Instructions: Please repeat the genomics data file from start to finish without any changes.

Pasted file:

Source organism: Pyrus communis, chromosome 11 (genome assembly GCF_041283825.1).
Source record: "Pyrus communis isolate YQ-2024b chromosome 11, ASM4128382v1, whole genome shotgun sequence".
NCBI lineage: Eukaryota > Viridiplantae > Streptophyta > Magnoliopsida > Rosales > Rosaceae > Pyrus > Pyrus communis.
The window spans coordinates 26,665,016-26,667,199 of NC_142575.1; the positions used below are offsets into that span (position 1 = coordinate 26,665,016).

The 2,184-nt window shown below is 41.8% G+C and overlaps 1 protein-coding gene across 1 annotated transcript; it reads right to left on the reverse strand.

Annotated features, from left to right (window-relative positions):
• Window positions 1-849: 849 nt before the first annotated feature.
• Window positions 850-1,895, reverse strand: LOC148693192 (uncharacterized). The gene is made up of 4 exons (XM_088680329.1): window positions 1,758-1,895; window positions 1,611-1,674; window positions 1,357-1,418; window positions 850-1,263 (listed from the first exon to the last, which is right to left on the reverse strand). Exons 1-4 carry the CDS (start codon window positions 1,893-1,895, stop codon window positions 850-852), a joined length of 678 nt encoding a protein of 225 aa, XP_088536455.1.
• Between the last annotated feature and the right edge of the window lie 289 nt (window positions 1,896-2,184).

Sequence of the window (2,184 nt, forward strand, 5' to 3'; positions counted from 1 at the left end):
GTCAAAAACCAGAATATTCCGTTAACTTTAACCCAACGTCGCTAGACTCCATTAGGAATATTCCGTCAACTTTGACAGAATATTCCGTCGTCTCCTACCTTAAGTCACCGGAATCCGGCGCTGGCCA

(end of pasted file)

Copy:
Source organism: Pyrus communis, chromosome 11 (genome assembly GCF_041283825.1).
Source record: "Pyrus communis isolate YQ-2024b chromosome 11, ASM4128382v1, whole genome shotgun sequence".
NCBI lineage: Eukaryota > Viridiplantae > Streptophyta > Magnoliopsida > Rosales > Rosaceae > Pyrus > Pyrus communis.
The window spans coordinates 26,665,016-26,667,199 of NC_142575.1; the positions used below are offsets into that span (position 1 = coordinate 26,665,016).

The 2,184-nt window shown below is 41.8% G+C and overlaps 1 protein-coding gene across 1 annotated transcript; it reads right to left on the reverse strand.

Annotated features, from left to right (window-relative positions):
• Window positions 1-849: 849 nt before the first annotated feature.
• Window positions 850-1,895, reverse strand: LOC148693192 (uncharacterized). The gene is made up of 4 exons (XM_088680329.1): window positions 1,758-1,895; window positions 1,611-1,674; window positions 1,357-1,418; window positions 850-1,263 (listed from the first exon to the last, which is right to left on the reverse strand). Exons 1-4 carry the CDS (start codon window positions 1,893-1,895, stop codon window positions 850-852), a joined length of 678 nt encoding a protein of 225 aa, XP_088536455.1.
• Between the last annotated feature and the right edge of the window lie 289 nt (window positions 1,896-2,184).

Sequence of the window (2,184 nt, forward strand, 5' to 3'; positions counted from 1 at the left end):
GTCAAAAACCAGAATATTCCGTTAACTTTAACCCAACGTCGCTAGACTCCATTAGGAATATTCCGTCAACTTTGACAGAATATTCCGTCGTCTCCTACCTTAAGTCACCGGAATCCGGCGCTGGCCA